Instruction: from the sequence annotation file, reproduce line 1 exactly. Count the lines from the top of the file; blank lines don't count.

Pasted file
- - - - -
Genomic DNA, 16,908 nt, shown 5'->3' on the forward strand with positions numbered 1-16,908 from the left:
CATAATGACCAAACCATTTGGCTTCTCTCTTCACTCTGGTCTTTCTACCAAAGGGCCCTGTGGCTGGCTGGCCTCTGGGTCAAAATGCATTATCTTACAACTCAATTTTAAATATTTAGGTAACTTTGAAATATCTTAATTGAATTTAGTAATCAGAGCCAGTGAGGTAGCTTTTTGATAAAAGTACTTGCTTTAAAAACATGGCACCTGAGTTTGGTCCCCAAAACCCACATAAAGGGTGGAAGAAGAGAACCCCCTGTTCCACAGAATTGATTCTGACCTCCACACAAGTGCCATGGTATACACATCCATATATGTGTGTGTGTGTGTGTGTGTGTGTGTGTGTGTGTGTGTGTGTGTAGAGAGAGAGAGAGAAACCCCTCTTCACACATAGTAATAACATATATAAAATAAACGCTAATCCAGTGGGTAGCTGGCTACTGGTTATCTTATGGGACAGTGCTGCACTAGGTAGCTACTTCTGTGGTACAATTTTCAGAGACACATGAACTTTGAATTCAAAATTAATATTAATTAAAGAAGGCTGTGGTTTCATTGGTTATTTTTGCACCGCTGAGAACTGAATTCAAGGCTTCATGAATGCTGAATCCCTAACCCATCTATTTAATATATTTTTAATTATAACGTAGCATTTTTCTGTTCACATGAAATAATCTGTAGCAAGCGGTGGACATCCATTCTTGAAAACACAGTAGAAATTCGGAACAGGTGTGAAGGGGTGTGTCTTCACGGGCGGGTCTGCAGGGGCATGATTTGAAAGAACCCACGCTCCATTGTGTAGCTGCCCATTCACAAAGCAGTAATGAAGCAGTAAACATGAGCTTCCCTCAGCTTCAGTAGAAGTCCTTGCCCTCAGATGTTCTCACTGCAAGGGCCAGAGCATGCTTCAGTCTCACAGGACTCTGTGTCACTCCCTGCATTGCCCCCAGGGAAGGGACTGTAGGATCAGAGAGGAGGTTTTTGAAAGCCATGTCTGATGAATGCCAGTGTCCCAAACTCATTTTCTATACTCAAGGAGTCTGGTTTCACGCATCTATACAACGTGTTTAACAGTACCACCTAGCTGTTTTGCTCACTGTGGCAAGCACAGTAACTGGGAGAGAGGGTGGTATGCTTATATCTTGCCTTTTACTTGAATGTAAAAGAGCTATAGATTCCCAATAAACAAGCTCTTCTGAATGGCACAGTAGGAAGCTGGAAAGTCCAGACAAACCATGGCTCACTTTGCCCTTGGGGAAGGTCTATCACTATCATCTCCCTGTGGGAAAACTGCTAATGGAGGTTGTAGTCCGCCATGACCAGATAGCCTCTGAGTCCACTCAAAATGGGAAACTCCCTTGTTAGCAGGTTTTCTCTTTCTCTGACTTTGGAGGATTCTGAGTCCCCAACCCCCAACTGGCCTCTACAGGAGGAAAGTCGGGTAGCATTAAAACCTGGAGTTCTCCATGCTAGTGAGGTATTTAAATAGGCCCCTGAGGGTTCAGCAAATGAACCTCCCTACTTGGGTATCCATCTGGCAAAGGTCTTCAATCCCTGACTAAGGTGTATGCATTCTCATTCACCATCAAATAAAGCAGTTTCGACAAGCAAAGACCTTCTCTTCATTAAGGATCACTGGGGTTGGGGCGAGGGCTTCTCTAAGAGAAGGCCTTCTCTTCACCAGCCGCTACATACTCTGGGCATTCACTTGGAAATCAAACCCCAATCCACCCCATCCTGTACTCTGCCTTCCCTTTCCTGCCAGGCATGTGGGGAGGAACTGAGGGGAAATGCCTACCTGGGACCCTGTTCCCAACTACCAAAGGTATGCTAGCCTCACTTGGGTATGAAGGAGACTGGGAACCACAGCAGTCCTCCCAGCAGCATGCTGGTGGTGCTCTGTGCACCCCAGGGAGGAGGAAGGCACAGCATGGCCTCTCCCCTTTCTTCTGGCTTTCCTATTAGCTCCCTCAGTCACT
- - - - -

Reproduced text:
Genomic DNA, 16,908 nt, shown 5'->3' on the forward strand with positions numbered 1-16,908 from the left: